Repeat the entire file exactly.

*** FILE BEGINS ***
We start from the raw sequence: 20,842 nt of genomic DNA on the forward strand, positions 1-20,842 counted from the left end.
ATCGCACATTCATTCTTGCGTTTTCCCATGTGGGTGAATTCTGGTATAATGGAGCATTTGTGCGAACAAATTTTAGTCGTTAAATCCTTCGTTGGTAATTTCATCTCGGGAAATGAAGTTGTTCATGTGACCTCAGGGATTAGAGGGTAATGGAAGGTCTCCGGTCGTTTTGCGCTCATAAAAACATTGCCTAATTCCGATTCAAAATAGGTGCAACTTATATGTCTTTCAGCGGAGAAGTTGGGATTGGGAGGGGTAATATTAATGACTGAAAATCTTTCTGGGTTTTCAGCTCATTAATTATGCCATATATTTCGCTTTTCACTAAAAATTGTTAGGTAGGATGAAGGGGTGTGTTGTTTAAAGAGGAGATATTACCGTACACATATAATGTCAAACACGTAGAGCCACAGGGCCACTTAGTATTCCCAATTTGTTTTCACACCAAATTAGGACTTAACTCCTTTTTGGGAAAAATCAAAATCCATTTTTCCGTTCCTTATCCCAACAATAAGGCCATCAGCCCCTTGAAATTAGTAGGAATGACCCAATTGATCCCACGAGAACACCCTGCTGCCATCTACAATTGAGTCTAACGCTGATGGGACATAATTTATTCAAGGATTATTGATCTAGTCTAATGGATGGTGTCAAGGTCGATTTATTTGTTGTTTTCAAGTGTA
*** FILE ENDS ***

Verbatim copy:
We start from the raw sequence: 20,842 nt of genomic DNA on the forward strand, positions 1-20,842 counted from the left end.
ATCGCACATTCATTCTTGCGTTTTCCCATGTGGGTGAATTCTGGTATAATGGAGCATTTGTGCGAACAAATTTTAGTCGTTAAATCCTTCGTTGGTAATTTCATCTCGGGAAATGAAGTTGTTCATGTGACCTCAGGGATTAGAGGGTAATGGAAGGTCTCCGGTCGTTTTGCGCTCATAAAAACATTGCCTAATTCCGATTCAAAATAGGTGCAACTTATATGTCTTTCAGCGGAGAAGTTGGGATTGGGAGGGGTAATATTAATGACTGAAAATCTTTCTGGGTTTTCAGCTCATTAATTATGCCATATATTTCGCTTTTCACTAAAAATTGTTAGGTAGGATGAAGGGGTGTGTTGTTTAAAGAGGAGATATTACCGTACACATATAATGTCAAACACGTAGAGCCACAGGGCCACTTAGTATTCCCAATTTGTTTTCACACCAAATTAGGACTTAACTCCTTTTTGGGAAAAATCAAAATCCATTTTTCCGTTCCTTATCCCAACAATAAGGCCATCAGCCCCTTGAAATTAGTAGGAATGACCCAATTGATCCCACGAGAACACCCTGCTGCCATCTACAATTGAGTCTAACGCTGATGGGACATAATTTATTCAAGGATTATTGATCTAGTCTAATGGATGGTGTCAAGGTCGATTTATTTGTTGTTTTCAAGTGTA